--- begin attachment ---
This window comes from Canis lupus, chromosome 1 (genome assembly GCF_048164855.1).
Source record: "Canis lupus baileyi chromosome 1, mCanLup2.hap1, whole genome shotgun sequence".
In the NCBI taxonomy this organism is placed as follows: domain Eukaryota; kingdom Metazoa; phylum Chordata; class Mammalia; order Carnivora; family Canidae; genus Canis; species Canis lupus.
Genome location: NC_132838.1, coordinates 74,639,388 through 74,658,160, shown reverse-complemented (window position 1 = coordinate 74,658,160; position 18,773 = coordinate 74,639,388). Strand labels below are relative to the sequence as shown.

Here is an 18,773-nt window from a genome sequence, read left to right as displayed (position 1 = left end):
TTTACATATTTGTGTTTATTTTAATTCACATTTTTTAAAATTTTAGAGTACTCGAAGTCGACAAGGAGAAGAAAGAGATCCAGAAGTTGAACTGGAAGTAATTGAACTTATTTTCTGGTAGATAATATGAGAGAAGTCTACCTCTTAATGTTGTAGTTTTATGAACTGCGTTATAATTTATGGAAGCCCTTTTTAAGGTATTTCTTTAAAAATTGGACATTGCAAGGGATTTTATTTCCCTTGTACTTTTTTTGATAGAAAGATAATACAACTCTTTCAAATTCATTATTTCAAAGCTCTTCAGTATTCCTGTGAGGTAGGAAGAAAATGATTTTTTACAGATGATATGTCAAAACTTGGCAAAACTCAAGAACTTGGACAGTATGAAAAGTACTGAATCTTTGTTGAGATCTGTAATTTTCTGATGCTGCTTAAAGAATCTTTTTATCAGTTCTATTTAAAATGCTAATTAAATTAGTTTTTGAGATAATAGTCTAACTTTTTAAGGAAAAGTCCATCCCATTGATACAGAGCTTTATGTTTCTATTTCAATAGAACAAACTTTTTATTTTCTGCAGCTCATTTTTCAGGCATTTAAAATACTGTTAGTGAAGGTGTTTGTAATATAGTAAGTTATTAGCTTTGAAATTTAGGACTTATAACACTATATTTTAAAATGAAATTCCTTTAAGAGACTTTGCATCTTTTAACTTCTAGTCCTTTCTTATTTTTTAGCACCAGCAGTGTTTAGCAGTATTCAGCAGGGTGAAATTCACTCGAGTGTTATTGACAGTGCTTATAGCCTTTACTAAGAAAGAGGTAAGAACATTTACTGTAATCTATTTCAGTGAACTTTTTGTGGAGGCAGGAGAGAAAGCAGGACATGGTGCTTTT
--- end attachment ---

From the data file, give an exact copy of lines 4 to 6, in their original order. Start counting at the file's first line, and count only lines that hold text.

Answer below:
Genome location: NC_132838.1, coordinates 74,639,388 through 74,658,160, shown reverse-complemented (window position 1 = coordinate 74,658,160; position 18,773 = coordinate 74,639,388). Strand labels below are relative to the sequence as shown.

Here is an 18,773-nt window from a genome sequence, read left to right as displayed (position 1 = left end):
TTTACATATTTGTGTTTATTTTAATTCACATTTTTTAAAATTTTAGAGTACTCGAAGTCGACAAGGAGAAGAAAGAGATCCAGAAGTTGAACTGGAAGTAATTGAACTTATTTTCTGGTAGATAATATGAGAGAAGTCTACCTCTTAATGTTGTAGTTTTATGAACTGCGTTATAATTTATGGAAGCCCTTTTTAAGGTATTTCTTTAAAAATTGGACATTGCAAGGGATTTTATTTCCCTTGTACTTTTTTTGATAGAAAGATAATACAACTCTTTCAAATTCATTATTTCAAAGCTCTTCAGTATTCCTGTGAGGTAGGAAGAAAATGATTTTTTACAGATGATATGTCAAAACTTGGCAAAACTCAAGAACTTGGACAGTATGAAAAGTACTGAATCTTTGTTGAGATCTGTAATTTTCTGATGCTGCTTAAAGAATCTTTTTATCAGTTCTATTTAAAATGCTAATTAAATTAGTTTTTGAGATAATAGTCTAACTTTTTAAGGAAAAGTCCATCCCATTGATACAGAGCTTTATGTTTCTATTTCAATAGAACAAACTTTTTATTTTCTGCAGCTCATTTTTCAGGCATTTAAAATACTGTTAGTGAAGGTGTTTGTAATATAGTAAGTTATTAGCTTTGAAATTTAGGACTTATAACACTATATTTTAAAATGAAATTCCTTTAAGAGACTTTGCATCTTTTAACTTCTAGTCCTTTCTTATTTTTTAGCACCAGCAGTGTTTAGCAGTATTCAGCAGGGTGAAATTCACTCGAGTGTTATTGACAGTGCTTATAGCCTTTACTAAGAAAGAGGTAAGAACATTTACTGTAATCTATTTCAGTGAACTTTTTGTGGAGGCAGGAGAGAAAGCAGGACATGGTGCTTTT